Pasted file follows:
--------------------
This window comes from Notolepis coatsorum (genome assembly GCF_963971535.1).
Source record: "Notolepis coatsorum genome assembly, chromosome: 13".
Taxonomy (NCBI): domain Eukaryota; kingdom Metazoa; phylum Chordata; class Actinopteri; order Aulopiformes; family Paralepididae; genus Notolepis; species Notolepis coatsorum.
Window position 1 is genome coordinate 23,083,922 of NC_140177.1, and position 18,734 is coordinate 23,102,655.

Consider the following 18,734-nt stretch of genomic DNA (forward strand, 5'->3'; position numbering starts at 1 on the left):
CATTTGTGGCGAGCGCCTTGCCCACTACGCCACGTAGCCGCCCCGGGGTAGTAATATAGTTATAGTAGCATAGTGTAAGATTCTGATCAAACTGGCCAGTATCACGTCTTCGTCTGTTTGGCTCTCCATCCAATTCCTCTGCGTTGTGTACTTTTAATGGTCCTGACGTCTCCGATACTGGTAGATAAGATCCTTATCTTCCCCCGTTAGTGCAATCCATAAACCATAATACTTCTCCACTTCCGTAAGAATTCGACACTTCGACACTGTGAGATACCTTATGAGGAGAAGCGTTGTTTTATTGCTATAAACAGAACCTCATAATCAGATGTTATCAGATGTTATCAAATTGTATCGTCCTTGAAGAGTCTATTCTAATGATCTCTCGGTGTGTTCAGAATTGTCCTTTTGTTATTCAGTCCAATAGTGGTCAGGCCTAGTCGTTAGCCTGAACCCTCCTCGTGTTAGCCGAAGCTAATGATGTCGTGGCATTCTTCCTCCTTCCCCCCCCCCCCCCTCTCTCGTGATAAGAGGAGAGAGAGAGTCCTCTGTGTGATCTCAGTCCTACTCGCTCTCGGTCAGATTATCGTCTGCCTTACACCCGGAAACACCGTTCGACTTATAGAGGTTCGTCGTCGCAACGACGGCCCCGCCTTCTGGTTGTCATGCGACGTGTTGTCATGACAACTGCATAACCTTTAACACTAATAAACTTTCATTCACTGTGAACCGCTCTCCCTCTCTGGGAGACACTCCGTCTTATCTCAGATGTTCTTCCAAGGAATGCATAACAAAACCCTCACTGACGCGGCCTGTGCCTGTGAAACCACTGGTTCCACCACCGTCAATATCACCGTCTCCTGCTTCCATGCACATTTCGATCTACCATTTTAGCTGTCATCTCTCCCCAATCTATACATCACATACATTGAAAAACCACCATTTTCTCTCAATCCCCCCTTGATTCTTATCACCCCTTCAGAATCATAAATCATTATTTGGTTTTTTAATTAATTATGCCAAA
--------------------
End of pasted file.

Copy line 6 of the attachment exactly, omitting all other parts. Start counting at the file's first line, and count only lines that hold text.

CATTTGTGGCGAGCGCCTTGCCCACTACGCCACGTAGCCGCCCCGGGGTAGTAATATAGTTATAGTAGCATAGTGTAAGATTCTGATCAAACTGGCCAGTATCACGTCTTCGTCTGTTTGGCTCTCCATCCAATTCCTCTGCGTTGTGTACTTTTAATGGTCCTGACGTCTCCGATACTGGTAGATAAGATCCTTATCTTCCCCCGTTAGTGCAATCCATAAACCATAATACTTCTCCACTTCCGTAAGAATTCGACACTTCGACACTGTGAGATACCTTATGAGGAGAAGCGTTGTTTTATTGCTATAAACAGAACCTCATAATCAGATGTTATCAGATGTTATCAAATTGTATCGTCCTTGAAGAGTCTATTCTAATGATCTCTCGGTGTGTTCAGAATTGTCCTTTTGTTATTCAGTCCAATAGTGGTCAGGCCTAGTCGTTAGCCTGAACCCTCCTCGTGTTAGCCGAAGCTAATGATGTCGTGGCATTCTTCCTCCTTCCCCCCCCCCCCCCTCTCTCGTGATAAGAGGAGAGAGAGAGTCCTCTGTGTGATCTCAGTCCTACTCGCTCTCGGTCAGATTATCGTCTGCCTTACACCCGGAAACACCGTTCGACTTATAGAGGTTCGTCGTCGCAACGACGGCCCCGCCTTCTGGTTGTCATGCGACGTGTTGTCATGACAACTGCATAACCTTTAACACTAATAAACTTTCATTCACTGTGAACCGCTCTCCCTCTCTGGGAGACACTCCGTCTTATCTCAGATGTTCTTCCAAGGAATGCATAACAAAACCCTCACTGACGCGGCCTGTGCCTGTGAAACCACTGGTTCCACCACCGTCAATATCACCGTCTCCTGCTTCCATGCACATTTCGATCTACCATTTTAGCTGTCATCTCTCCCCAATCTATACATCACATACATTGAAAAACCACCATTTTCTCTCAATCCCCCCTTGATTCTTATCACCCCTTCAGAATCATAAATCATTATTTGGTTTTTTAATTAATTATGCCAAA